How does worship work? How exactly does liturgical formation shape us? What are the dynamics of such transformation? In the second of James K. A. Smith's three-volume theology of culture, the author expands and deepens the analysis of cultural liturgies and Christian worship he developed in his well-received Desiring the Kingdom. He helps us understand and appreciate the bodily basis of habit formation and how liturgical formation--both "secular" and Christian--affects our fundamental orientation to the world. Worship "works" by leveraging our bodies to transform our imagination, and it does this through stories we understand on a register that is closer to body than mind. This has critical implications for how we think about Christian formation.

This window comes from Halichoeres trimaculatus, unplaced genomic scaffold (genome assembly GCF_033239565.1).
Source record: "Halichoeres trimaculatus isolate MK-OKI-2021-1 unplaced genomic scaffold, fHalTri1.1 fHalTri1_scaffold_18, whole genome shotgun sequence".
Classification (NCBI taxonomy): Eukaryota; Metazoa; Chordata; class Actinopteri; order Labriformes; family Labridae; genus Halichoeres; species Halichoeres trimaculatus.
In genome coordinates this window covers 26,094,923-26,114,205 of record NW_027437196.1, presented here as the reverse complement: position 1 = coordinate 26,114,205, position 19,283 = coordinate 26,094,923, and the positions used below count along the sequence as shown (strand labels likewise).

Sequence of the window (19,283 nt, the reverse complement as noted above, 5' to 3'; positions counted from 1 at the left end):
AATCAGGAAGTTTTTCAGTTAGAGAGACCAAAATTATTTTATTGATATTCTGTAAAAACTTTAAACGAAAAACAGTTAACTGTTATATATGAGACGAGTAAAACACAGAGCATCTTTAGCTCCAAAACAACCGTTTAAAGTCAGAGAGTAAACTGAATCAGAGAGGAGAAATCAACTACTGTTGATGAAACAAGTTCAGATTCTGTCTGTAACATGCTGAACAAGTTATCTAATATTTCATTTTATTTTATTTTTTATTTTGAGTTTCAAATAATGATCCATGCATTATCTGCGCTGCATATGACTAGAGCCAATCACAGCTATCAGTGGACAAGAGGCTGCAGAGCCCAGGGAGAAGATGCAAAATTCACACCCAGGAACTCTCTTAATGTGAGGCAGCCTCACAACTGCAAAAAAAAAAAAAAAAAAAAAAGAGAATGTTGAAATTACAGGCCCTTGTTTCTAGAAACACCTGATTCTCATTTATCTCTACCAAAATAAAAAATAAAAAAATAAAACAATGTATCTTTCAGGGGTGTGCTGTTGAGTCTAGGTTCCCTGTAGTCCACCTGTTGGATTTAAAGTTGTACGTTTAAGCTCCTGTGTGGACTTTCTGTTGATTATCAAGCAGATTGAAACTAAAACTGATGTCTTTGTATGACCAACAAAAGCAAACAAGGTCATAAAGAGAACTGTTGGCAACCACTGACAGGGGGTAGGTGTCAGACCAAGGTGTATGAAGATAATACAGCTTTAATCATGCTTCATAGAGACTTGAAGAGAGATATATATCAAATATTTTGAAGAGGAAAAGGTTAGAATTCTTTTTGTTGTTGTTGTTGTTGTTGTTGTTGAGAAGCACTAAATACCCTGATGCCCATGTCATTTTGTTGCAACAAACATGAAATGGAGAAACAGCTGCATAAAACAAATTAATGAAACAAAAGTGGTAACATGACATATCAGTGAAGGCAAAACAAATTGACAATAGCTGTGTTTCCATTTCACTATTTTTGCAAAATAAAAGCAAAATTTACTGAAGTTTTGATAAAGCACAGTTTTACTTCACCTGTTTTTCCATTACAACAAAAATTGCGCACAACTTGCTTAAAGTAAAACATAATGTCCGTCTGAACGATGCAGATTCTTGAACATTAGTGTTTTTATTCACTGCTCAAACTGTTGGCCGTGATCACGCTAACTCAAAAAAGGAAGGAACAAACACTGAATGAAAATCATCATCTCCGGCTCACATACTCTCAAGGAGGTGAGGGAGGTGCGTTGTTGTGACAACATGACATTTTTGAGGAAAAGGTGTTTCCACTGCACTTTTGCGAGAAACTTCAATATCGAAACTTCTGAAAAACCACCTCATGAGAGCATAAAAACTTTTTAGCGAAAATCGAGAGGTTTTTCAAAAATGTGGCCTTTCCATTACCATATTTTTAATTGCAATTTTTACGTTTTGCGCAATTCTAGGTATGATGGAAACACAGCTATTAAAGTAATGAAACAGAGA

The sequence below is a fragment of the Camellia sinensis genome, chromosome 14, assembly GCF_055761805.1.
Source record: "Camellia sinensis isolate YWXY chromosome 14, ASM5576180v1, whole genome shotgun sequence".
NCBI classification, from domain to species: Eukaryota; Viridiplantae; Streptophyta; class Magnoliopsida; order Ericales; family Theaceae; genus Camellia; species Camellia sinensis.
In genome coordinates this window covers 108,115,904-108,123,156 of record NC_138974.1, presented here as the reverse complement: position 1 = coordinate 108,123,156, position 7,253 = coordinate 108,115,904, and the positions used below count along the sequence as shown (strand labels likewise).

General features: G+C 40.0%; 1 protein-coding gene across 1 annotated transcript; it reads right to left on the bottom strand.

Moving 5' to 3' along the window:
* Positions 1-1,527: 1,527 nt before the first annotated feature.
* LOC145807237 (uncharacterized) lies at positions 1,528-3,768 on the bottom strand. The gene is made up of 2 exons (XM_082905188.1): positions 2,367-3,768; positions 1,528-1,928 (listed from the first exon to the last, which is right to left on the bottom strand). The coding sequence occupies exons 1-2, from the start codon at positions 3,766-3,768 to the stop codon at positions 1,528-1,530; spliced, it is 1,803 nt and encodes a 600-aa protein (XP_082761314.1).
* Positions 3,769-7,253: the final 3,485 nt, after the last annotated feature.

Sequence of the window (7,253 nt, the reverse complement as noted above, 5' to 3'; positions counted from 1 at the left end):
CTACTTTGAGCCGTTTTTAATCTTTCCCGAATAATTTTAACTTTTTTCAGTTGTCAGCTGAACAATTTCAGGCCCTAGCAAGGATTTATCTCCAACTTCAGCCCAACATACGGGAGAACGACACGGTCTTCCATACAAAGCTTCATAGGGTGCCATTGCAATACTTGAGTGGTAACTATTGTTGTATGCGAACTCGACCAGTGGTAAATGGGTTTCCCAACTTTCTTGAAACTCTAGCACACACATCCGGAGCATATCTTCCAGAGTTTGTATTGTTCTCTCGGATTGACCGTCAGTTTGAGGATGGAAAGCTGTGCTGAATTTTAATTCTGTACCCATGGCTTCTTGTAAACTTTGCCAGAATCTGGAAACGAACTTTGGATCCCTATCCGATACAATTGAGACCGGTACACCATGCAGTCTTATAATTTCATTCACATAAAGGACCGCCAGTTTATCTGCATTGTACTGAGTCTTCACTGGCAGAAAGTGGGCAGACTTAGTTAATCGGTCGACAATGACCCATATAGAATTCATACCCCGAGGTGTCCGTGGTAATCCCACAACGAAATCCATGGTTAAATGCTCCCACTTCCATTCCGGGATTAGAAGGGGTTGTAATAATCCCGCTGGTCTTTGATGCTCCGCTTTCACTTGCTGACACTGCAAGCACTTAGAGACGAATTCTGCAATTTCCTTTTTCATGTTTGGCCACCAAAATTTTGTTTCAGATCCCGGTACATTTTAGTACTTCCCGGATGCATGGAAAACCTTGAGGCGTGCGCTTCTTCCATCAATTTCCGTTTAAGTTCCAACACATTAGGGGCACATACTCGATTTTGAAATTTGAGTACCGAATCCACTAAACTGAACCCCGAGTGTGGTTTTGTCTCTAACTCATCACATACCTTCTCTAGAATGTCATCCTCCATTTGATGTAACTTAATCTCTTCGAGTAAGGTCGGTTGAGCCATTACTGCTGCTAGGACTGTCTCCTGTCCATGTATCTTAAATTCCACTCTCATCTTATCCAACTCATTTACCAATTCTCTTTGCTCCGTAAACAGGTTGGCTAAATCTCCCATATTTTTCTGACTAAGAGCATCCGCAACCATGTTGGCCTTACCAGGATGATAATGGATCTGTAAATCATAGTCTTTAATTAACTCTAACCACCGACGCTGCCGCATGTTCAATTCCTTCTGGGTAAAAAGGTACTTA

Professors and students will welcome this work as will pastors, worship leaders, and Christian educators. The book includes analyses of popular films, novels, and other cultural phenomena, such as The King's Speech, Rise of the Planet of the Apes, David Foster Wallace's Infinite Jest, and Facebook.
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